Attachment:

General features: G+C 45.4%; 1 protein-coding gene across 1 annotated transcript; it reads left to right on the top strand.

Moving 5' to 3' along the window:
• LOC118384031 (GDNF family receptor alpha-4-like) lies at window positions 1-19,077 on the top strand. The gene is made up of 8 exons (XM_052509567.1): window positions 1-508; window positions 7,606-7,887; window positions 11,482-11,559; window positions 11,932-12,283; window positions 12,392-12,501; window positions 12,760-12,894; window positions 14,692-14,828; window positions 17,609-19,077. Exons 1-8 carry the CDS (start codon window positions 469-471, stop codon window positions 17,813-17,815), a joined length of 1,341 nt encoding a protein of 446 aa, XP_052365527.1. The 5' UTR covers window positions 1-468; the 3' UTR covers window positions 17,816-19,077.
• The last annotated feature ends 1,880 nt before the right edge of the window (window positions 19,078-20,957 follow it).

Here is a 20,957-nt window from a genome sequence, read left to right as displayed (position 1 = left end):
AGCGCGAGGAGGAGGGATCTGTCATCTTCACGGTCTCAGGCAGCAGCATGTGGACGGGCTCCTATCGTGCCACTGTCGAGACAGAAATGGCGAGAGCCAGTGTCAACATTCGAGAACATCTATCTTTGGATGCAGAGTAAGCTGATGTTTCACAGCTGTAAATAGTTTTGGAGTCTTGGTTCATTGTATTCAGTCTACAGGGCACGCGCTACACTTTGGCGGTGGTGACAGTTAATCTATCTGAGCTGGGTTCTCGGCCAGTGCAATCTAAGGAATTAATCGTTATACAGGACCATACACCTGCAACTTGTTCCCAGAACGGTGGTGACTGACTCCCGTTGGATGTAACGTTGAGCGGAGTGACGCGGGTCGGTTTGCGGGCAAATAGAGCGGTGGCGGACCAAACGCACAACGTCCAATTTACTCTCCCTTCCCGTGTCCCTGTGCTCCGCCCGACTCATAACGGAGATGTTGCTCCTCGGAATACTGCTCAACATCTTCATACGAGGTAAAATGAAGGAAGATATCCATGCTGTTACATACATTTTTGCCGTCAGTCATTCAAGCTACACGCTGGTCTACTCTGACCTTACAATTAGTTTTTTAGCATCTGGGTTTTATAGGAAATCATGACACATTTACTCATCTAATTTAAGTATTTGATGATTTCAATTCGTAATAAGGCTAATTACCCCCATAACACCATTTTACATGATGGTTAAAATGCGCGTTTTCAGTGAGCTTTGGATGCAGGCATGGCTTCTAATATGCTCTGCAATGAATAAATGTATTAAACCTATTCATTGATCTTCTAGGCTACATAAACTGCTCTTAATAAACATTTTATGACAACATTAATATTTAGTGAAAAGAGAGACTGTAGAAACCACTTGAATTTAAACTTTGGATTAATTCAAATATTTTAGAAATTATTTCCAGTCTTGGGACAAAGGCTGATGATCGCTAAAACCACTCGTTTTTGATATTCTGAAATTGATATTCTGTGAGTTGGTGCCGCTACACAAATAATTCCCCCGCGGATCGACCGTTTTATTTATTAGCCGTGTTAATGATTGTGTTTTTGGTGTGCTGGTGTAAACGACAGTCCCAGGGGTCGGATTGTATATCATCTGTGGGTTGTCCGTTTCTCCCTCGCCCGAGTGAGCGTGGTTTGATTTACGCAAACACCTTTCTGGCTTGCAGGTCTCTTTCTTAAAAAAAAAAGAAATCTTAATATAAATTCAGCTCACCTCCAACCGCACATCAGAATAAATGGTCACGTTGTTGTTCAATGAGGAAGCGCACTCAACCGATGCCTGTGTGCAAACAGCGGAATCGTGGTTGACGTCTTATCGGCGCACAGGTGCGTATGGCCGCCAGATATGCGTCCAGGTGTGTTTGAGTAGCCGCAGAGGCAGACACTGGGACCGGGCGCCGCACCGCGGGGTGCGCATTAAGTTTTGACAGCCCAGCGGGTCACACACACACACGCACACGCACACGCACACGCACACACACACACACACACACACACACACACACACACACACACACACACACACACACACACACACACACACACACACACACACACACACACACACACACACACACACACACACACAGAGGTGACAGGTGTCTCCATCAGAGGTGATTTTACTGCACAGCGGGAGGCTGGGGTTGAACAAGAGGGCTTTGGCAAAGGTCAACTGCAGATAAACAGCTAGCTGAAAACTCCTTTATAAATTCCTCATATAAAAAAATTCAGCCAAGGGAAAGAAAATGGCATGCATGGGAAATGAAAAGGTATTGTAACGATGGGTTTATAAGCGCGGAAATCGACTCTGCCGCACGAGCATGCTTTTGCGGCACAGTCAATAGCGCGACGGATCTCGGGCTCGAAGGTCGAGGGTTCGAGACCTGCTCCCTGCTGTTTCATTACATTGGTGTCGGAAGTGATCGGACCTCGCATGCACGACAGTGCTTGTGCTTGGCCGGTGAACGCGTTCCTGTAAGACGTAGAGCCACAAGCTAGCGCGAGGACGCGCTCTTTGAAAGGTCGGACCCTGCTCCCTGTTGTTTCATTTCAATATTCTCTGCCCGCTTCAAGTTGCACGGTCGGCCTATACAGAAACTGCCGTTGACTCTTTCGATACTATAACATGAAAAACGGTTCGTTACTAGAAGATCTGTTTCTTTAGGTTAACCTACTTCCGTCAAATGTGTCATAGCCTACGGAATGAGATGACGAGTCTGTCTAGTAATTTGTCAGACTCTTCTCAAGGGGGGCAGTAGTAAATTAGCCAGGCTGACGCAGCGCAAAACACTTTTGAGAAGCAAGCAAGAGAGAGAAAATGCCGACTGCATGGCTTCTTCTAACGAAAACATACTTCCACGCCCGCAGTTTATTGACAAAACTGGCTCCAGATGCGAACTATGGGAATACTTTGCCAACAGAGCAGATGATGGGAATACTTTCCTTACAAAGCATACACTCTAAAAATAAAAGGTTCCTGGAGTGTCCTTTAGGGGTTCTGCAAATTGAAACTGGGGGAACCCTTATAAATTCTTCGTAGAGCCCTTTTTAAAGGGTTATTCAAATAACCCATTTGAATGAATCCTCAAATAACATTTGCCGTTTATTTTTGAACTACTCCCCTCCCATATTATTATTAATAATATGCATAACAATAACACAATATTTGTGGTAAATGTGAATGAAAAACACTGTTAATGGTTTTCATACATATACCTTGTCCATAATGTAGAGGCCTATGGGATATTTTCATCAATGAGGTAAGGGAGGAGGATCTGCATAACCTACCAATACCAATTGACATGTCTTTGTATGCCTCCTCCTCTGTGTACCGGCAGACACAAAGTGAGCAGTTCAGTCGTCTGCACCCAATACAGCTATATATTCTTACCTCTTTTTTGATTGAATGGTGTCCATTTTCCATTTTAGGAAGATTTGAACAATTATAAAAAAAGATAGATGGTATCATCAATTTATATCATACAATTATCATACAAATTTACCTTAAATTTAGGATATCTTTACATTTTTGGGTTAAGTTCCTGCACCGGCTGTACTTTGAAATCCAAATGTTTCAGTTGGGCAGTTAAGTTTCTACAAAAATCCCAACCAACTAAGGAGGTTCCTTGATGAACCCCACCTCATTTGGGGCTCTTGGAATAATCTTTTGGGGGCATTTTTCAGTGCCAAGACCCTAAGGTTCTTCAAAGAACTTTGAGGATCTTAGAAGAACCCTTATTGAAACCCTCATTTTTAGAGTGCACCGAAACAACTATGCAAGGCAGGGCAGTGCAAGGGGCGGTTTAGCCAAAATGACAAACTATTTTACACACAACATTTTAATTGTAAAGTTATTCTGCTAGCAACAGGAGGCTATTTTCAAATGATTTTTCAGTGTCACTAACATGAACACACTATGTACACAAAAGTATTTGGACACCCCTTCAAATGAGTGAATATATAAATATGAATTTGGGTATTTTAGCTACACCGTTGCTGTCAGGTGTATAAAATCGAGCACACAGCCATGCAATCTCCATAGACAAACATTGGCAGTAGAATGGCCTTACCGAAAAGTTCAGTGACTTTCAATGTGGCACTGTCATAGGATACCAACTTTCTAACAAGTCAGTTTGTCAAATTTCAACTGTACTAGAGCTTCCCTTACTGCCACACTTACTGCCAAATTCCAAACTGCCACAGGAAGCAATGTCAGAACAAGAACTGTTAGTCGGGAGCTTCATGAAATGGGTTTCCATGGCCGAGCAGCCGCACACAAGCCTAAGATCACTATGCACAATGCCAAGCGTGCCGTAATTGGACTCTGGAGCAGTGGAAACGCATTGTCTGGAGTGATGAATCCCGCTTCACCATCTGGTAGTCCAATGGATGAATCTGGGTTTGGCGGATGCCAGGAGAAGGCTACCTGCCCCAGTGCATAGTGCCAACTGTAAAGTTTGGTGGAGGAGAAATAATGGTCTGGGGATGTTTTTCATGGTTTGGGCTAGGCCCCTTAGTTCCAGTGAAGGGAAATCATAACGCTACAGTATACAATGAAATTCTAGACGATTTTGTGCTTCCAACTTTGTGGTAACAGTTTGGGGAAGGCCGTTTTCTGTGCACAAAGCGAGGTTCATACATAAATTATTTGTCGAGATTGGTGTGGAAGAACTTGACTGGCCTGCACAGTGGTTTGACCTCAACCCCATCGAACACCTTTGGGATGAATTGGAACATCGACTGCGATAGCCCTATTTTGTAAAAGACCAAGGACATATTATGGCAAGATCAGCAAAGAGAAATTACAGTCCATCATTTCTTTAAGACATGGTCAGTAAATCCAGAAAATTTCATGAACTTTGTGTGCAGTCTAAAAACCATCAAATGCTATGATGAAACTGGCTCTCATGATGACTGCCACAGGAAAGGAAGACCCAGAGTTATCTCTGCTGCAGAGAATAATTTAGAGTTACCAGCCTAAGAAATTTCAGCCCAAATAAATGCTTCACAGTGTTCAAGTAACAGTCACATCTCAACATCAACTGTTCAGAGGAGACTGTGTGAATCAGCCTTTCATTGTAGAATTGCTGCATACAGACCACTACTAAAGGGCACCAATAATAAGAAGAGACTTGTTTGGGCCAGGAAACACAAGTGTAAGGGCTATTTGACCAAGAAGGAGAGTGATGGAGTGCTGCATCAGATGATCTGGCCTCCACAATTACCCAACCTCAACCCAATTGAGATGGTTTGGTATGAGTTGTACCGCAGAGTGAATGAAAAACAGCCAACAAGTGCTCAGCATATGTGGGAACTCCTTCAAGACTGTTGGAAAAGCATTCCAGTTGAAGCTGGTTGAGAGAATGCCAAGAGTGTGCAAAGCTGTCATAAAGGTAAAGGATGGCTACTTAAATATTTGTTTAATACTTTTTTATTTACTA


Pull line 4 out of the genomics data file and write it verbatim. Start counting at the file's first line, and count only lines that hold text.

• The last annotated feature ends 1,880 nt before the right edge of the window (window positions 19,078-20,957 follow it).